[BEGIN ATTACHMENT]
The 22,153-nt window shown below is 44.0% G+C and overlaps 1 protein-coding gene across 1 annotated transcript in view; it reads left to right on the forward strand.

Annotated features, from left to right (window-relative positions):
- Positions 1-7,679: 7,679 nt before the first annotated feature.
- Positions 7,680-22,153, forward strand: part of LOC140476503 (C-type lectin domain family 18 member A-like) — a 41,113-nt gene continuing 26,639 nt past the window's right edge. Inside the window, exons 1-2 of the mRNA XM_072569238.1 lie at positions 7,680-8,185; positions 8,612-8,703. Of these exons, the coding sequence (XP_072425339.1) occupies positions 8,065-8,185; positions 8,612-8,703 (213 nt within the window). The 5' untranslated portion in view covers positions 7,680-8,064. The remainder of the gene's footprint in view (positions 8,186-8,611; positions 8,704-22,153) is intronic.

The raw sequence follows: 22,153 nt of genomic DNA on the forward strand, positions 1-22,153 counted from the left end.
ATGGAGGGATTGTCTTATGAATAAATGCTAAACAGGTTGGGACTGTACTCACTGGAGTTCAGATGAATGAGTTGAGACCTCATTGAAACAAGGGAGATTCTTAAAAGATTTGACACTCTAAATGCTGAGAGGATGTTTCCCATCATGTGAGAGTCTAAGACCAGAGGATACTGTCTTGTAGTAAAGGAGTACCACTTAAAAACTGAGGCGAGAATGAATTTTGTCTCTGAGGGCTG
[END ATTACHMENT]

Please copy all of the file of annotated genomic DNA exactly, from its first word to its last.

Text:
The 22,153-nt window shown below is 44.0% G+C and overlaps 1 protein-coding gene across 1 annotated transcript in view; it reads left to right on the forward strand.

Annotated features, from left to right (window-relative positions):
- Positions 1-7,679: 7,679 nt before the first annotated feature.
- Positions 7,680-22,153, forward strand: part of LOC140476503 (C-type lectin domain family 18 member A-like) — a 41,113-nt gene continuing 26,639 nt past the window's right edge. Inside the window, exons 1-2 of the mRNA XM_072569238.1 lie at positions 7,680-8,185; positions 8,612-8,703. Of these exons, the coding sequence (XP_072425339.1) occupies positions 8,065-8,185; positions 8,612-8,703 (213 nt within the window). The 5' untranslated portion in view covers positions 7,680-8,064. The remainder of the gene's footprint in view (positions 8,186-8,611; positions 8,704-22,153) is intronic.

The raw sequence follows: 22,153 nt of genomic DNA on the forward strand, positions 1-22,153 counted from the left end.
ATGGAGGGATTGTCTTATGAATAAATGCTAAACAGGTTGGGACTGTACTCACTGGAGTTCAGATGAATGAGTTGAGACCTCATTGAAACAAGGGAGATTCTTAAAAGATTTGACACTCTAAATGCTGAGAGGATGTTTCCCATCATGTGAGAGTCTAAGACCAGAGGATACTGTCTTGTAGTAAAGGAGTACCACTTAAAAACTGAGGCGAGAATGAATTTTGTCTCTGAGGGCTG